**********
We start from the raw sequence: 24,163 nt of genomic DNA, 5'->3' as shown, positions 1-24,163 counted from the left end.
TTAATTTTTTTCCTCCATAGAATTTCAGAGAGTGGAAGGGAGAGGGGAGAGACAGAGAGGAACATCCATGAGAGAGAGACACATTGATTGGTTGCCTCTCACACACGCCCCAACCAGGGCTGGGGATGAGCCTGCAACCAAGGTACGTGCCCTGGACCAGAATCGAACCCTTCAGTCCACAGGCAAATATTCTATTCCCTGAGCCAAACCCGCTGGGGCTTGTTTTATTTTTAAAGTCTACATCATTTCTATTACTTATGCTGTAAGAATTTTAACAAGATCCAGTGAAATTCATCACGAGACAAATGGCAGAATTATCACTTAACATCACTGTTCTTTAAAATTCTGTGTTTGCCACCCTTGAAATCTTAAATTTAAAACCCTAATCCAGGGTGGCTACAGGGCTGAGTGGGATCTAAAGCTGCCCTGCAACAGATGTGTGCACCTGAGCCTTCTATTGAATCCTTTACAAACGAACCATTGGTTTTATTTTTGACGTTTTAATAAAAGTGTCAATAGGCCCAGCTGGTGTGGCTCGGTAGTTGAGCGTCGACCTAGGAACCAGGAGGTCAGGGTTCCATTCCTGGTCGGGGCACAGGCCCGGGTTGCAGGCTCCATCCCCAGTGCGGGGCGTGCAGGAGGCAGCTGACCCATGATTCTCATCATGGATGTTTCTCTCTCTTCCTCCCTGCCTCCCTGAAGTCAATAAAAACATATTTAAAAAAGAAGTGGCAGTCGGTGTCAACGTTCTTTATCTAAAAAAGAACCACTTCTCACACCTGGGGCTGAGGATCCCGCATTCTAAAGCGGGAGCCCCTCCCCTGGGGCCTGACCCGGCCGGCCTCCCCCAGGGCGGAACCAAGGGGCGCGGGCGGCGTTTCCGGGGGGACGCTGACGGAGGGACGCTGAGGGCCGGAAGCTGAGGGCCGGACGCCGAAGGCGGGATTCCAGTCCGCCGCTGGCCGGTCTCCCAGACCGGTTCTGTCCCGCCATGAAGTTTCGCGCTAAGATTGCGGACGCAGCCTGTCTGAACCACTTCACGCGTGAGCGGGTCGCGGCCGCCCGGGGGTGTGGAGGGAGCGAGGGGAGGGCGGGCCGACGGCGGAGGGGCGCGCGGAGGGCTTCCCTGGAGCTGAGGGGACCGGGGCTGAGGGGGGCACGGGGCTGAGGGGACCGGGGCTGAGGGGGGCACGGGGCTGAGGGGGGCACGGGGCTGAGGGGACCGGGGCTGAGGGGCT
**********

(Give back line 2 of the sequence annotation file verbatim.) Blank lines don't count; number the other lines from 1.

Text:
TTAATTTTTTTCCTCCATAGAATTTCAGAGAGTGGAAGGGAGAGGGGAGAGACAGAGAGGAACATCCATGAGAGAGAGACACATTGATTGGTTGCCTCTCACACACGCCCCAACCAGGGCTGGGGATGAGCCTGCAACCAAGGTACGTGCCCTGGACCAGAATCGAACCCTTCAGTCCACAGGCAAATATTCTATTCCCTGAGCCAAACCCGCTGGGGCTTGTTTTATTTTTAAAGTCTACATCATTTCTATTACTTATGCTGTAAGAATTTTAACAAGATCCAGTGAAATTCATCACGAGACAAATGGCAGAATTATCACTTAACATCACTGTTCTTTAAAATTCTGTGTTTGCCACCCTTGAAATCTTAAATTTAAAACCCTAATCCAGGGTGGCTACAGGGCTGAGTGGGATCTAAAGCTGCCCTGCAACAGATGTGTGCACCTGAGCCTTCTATTGAATCCTTTACAAACGAACCATTGGTTTTATTTTTGACGTTTTAATAAAAGTGTCAATAGGCCCAGCTGGTGTGGCTCGGTAGTTGAGCGTCGACCTAGGAACCAGGAGGTCAGGGTTCCATTCCTGGTCGGGGCACAGGCCCGGGTTGCAGGCTCCATCCCCAGTGCGGGGCGTGCAGGAGGCAGCTGACCCATGATTCTCATCATGGATGTTTCTCTCTCTTCCTCCCTGCCTCCCTGAAGTCAATAAAAACATATTTAAAAAAGAAGTGGCAGTCGGTGTCAACGTTCTTTATCTAAAAAAGAACCACTTCTCACACCTGGGGCTGAGGATCCCGCATTCTAAAGCGGGAGCCCCTCCCCTGGGGCCTGACCCGGCCGGCCTCCCCCAGGGCGGAACCAAGGGGCGCGGGCGGCGTTTCCGGGGGGACGCTGACGGAGGGACGCTGAGGGCCGGAAGCTGAGGGCCGGACGCCGAAGGCGGGATTCCAGTCCGCCGCTGGCCGGTCTCCCAGACCGGTTCTGTCCCGCCATGAAGTTTCGCGCTAAGATTGCGGACGCAGCCTGTCTGAACCACTTCACGCGTGAGCGGGTCGCGGCCGCCCGGGGGTGTGGAGGGAGCGAGGGGAGGGCGGGCCGACGGCGGAGGGGCGCGCGGAGGGCTTCCCTGGAGCTGAGGGGACCGGGGCTGAGGGGGGCACGGGGCTGAGGGGACCGGGGCTGAGGGGGGCACGGGGCTGAGGGGGGCACGGGGCTGAGGGGACCGGGGCTGAGGGGCT